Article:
Verse > Anthologies > Arthur Quiller-Couch, ed. > The Oxford Book of Ballads
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CONTENTS · BIBLIOGRAPHIC RECORD
Arthur Quiller-Couch, ed. (1863–1944).  The Oxford Book of Ballads.  1910.
 
5. Cospatrick
 
 
I

COSPATRICK has sent o’er the faem:
  Cospatrick brought his ladye hame.
 
II

Full seven score ships have come her wi’,
The ladye by the grene-wood tree.
 
III

There was twal’ and twal’ wi’ baken bread,
        5
And twal’ and twal’ wi’ the goud sae red:
 
IV

And twal’ and twal’ wi’ beer and wine,
And twal’ and twal’ wi’ muskadine:
 
V

And twal’ and twal’ wi’ bouted flour,
And twal’ and twal’ wi’ paramour.        10
 
VI

Sweet Willy was a Widow’s son,
And at her stirrup he did run.
 
VII

And she was clad in the finest pall,
But aye she let the tears down fall.
 
VIII

‘O lady, sits your saddle awry?
        15
Or is your steed for you owre high?
 
IX

‘Or are you mourning in your tide
That you suld be Cospatrick’s bride?
 
X

‘I am not mourning at this tide
That I suld be Cospatrick’s bride:        20
 
XI

‘But I am mourning in my mood
That ever I left my mother good.
 
XII

‘But, bonny boy, come tell to me
What is the custom o’ your countrie?’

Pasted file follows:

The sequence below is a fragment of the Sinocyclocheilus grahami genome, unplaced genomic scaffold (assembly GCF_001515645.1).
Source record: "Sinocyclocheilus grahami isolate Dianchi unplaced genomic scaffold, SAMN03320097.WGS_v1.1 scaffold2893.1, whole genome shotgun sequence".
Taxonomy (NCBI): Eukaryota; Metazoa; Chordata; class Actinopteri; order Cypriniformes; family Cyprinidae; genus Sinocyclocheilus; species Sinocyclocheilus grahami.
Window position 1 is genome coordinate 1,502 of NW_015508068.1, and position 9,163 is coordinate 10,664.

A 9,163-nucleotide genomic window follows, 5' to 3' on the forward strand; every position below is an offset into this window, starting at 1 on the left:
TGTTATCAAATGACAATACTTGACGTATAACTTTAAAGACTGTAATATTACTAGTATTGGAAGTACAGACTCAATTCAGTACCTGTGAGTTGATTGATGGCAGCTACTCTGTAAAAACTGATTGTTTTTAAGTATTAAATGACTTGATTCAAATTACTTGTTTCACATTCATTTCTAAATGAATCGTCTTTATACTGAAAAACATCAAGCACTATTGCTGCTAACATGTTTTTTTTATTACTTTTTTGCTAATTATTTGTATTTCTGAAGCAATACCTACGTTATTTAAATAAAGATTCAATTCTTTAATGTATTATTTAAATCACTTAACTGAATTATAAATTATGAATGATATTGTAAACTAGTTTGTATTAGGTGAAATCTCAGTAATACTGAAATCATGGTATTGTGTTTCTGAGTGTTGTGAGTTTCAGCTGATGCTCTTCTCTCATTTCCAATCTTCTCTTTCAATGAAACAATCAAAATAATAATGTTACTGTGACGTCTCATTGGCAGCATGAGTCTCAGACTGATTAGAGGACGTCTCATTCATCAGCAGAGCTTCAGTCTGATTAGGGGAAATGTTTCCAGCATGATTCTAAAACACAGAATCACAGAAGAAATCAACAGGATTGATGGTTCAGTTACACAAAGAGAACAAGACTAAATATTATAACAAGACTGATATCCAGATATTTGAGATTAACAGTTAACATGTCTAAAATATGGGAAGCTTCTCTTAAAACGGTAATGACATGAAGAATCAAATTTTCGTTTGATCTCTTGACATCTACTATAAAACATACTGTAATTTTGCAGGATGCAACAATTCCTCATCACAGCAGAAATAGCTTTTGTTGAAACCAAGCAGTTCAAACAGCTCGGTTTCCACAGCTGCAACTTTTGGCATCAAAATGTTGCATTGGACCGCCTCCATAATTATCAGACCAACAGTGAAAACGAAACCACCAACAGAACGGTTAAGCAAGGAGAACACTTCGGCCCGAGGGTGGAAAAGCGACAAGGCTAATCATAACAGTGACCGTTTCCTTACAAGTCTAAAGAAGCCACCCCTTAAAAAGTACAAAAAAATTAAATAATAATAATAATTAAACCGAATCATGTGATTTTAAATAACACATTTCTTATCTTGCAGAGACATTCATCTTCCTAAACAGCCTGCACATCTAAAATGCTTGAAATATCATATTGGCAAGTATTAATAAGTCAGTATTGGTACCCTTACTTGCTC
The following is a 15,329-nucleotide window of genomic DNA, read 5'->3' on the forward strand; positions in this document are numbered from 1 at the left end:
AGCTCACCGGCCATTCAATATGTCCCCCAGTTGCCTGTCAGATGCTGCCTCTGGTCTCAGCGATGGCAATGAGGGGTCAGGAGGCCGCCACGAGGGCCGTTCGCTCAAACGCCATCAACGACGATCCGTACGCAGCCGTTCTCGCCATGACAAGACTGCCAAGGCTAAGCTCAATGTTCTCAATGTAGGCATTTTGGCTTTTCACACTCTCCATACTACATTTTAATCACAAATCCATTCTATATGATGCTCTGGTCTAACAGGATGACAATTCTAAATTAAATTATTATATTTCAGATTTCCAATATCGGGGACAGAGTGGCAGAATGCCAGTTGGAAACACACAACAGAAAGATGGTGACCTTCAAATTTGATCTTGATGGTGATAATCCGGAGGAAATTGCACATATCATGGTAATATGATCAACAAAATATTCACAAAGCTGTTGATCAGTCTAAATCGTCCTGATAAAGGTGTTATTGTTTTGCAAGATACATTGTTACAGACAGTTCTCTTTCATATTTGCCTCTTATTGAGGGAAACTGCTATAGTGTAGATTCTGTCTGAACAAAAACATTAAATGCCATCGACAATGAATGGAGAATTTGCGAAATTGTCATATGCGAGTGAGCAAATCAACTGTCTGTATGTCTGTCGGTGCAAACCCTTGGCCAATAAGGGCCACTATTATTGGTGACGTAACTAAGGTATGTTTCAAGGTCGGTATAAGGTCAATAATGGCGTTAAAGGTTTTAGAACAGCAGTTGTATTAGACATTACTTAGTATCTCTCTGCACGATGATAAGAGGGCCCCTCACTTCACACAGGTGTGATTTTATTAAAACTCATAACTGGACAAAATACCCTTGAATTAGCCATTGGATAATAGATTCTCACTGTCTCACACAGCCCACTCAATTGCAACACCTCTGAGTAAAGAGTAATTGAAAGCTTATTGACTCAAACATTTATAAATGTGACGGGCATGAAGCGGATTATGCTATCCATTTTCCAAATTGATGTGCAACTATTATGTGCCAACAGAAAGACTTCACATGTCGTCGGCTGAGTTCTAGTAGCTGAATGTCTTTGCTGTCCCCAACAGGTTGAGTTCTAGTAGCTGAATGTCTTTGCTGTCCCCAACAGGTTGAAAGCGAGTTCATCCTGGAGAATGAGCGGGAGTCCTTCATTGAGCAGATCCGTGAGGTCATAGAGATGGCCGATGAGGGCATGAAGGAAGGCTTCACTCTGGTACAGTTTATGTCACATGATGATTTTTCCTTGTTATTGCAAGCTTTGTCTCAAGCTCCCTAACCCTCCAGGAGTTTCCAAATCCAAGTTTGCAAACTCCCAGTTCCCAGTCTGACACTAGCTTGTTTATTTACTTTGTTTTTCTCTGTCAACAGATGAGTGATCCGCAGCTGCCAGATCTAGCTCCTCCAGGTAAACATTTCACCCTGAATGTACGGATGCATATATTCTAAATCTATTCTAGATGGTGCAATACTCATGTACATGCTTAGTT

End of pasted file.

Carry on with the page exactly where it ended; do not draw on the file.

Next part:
XIII

‘The custom thereof, my dame,’ he says,
        25
‘Will ill a gentle ladye please.
 
XIV

‘Seven King’s daughters has our lord wedded,
And seven King’s daughters has our lord bedded:
 
XV

‘But he’s cutted their breasts frae their breast-bane,
And sent them mourning hame again.        30
 
XVI

‘But when you come to the palace yett,
His mother a gowden chair will set:
 
XVII

‘And be you maid or be you nane,
O sit you there till the day be dane.
 
XVIII

‘And gin you’re sure that you’re a maid,
        35
Ye may gae safely him to wed:
 
XIX

‘But gif o’ that ye be na sure,
Then hire some damsel o’ your bour.’—
 
XX

O when she came to the palace yett,
His mother a gowden chair did set:        40
 
XXI

The bonnie may was tired wi’ ridin’,
Gae’d sit her down ere she was bidden.
 
XXII

And was she maid or was she nane,
She sat in it till the day was dune.
 
XXIII

And she’s call’d on her bour-woman,
        45
That waiting was into her train:
 
XXIV

‘Five thousand marks I’ll gie to thee,
To sleep this night with my lord for me.’—
 
XXV

[‘But will it for my ladye plead,
I’se be the bride in my ladye’s stead.’]—        50
 
XXVI

When bells were rung and mass was sayne,
And a’ men unto bed were gane,
 
XXVII

Cospatrick and the bonny maid
Into ae chamber they were laid.
 
XXVIII

‘Now speak to me, blankets, and speak to me, bed,
        55
And speak, thou sheet, inchanted web,
 
XXIX

‘And speak, my brown sword, that winna lee,
Is this a leal maiden that lies by me?’
 
XXX

‘It is not a maid that you hae wedded,
But it is a maid that you hae bedded:        60
 
XXXI

‘It is a leal maiden that lies by thee,
But not the maiden that it should be.’
 
XXXII

Then out he sprang o’ his bridal bed,
And wrathfully his claiths on did:
 
XXXIII

And he has ta’en him through the ha’,
        65
And on his mother he did ca’.
 
XXXIV

‘I am the most unhappy man
That ever was in Christen land:
 
XXXV

‘I courted a maiden meik and mild,
And I’ve gat but a woman great wi’ child.’—        70
 
XXXVI

‘O stay, my son, into this ha’,
And sport ye wi’ your merry men a’.
 
XXXVII

‘And I’ll gang to your painted bour,